Cloverdale dentist faces a dozen lawsuits

A dentist who used to practice in Cloverdale has given up his designation to practice.

  • Thu Jan 12th, 2017 2:00pm
  • News

By Samantha Anderson/Black Press

Dr. Steven Krieger, formerly a dentist at Clover Care Dental Clinic in Cloverdale, now faces a dozen lawsuits alleging that his treatments caused harm and unnecessary pain.

In Krieger’s statement of defence, he stated he “acted with reasonable care, skill, and diligence” and that any alleged injury, loss, damage or expense was caused solely by the negligence of the claimant.

None of the allegations against Krieger have been proven in court.

The story first came to light when CBC journalist Erica Johnson broke the story in her news segment Go Public, profiling Surrey resident Kathe Atkinson’s experience as Krieger’s patient. Since the segment broke, four more patients have filed lawsuits, bringing the total to 12.

Dr. Krieger first examined the Atkinson in late September 2012, for what were primarily aesthetic concerns. Kathe Atkinson sought a treatment plan for bonding, fillings and stain removal.

According to the Canadian Dental Association, bonding is a “painless” way to make minor, usually cosmetic, repairs to teeth. A tooth-coloured material, called composite resin, is put on the tooth and shaped and hardened with light—often several teeth can be bonded in one visit to the dentist.

Atkinson had four of her teeth bonded, and on the recommendation of Krieger, also had three mercury fillings replaced. Weeks later, still in pain, Atikinson visited other dentists [in the hope of] alleviating her pain. She ended up having additional surgery, three root canals, two crowns and, when she found no relief, ended up having the three teeth Krieger worked on removed.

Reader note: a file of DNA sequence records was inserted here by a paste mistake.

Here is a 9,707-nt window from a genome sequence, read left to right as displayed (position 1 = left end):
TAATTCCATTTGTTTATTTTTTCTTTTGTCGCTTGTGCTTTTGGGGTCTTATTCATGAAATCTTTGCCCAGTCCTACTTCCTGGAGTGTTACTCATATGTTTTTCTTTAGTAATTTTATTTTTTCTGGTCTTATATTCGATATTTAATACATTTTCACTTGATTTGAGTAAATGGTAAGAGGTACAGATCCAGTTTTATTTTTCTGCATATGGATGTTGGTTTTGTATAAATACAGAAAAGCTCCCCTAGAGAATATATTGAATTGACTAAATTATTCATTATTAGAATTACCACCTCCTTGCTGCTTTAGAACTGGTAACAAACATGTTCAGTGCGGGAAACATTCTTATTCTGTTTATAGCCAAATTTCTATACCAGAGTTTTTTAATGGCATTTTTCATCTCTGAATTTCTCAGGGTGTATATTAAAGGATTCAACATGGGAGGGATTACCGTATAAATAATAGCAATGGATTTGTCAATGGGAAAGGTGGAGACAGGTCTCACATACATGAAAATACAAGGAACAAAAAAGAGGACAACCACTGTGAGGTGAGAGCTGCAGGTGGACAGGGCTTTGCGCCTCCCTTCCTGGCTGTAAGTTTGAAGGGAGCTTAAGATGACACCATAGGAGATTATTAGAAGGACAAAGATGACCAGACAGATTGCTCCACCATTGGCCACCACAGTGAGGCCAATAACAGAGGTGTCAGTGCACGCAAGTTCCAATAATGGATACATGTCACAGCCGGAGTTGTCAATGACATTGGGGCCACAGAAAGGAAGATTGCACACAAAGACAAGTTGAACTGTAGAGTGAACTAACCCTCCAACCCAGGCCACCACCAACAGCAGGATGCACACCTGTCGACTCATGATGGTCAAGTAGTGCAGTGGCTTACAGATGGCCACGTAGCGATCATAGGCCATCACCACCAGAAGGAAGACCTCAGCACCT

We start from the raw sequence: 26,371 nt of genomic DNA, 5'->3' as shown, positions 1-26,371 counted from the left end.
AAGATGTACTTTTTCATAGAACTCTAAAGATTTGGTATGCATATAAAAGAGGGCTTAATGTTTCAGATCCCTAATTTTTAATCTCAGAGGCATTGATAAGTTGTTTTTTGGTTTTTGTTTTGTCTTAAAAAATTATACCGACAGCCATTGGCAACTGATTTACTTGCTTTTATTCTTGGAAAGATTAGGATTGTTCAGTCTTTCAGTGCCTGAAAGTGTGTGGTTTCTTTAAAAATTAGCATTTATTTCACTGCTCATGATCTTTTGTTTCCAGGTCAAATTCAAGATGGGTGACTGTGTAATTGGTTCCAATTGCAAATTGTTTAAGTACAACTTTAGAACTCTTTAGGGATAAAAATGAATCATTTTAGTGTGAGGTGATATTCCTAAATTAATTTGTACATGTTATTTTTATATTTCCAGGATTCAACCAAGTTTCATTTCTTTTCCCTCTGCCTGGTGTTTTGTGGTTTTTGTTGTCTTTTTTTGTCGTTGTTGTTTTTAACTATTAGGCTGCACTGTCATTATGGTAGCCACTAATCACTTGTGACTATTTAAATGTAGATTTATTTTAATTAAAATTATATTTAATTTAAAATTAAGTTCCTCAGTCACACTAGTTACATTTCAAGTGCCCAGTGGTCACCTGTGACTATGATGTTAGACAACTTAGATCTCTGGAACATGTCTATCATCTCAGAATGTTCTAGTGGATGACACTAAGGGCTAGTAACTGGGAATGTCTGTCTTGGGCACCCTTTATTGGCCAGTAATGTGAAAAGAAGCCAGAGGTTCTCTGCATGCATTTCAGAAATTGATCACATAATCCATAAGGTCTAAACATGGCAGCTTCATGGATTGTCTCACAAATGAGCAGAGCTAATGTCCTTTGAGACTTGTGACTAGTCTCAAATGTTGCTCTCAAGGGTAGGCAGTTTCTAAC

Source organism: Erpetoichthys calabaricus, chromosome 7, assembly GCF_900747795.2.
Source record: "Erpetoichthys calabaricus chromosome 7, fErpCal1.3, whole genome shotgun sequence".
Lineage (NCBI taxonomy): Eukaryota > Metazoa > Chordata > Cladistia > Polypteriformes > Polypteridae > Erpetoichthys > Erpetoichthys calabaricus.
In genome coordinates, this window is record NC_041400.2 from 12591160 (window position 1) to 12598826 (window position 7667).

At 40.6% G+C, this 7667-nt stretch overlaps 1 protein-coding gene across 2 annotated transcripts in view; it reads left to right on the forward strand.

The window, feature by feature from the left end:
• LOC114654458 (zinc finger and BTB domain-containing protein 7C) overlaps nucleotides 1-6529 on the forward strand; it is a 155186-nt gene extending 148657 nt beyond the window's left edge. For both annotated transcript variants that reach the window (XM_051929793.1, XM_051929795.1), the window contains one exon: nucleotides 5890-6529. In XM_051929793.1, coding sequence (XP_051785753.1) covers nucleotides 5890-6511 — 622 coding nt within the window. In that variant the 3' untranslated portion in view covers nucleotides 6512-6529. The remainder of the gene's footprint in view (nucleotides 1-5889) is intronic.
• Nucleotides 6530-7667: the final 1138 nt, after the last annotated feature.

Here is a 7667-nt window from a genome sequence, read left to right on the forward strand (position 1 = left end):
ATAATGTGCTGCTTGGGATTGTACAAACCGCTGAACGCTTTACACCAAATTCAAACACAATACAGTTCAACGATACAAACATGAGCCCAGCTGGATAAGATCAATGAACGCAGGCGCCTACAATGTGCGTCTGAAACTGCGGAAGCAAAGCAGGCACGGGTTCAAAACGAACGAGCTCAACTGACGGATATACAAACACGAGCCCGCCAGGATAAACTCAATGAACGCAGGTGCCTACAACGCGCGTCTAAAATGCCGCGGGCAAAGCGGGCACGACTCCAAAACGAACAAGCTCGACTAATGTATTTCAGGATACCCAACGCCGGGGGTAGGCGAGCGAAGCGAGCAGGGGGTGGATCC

Atkinson filed a letter of complaint with the College of Dental Surgeons of British Columbia.

The College reviewed Krieger and in a letter response to Atkinson explained that they implemented a chart review, which is when the College randomly selects patient charts for review to “determine if there is a pattern of sub-standard care.”

The College said the chart review revealed further issues.

Because the charts themselves contain confidential information, the College said they were unable to disclose further information about the chart review, but they did confirm that Atkinson’s complaint “raised some competency concerns” regarding Krieger’s record-keeping and “informed consent protocols,” as well as his diagnosis and treatment planning, operative and restorative treatment and ethical practices.

Krieger stopped providing treatment to patients in March of 2015 and took “a number of courses” including an online record-keeping course, viewed a “Tough Topics” video on informed consent and attended an ethics-based problem solving course.

The May 2015 letter outlined a plan in which Krieger would return to practice with a mentor who would provide the College with reports on his progress.

Following the successful completion of his “extensive educational program” and mentorship, Krieger would have been monitored by the College for an additional 30 months in which further chart reviews would take place.

Following Johnson’s segment however, Krieger has instead “voluntarily withdrawn” his registration as a dentist.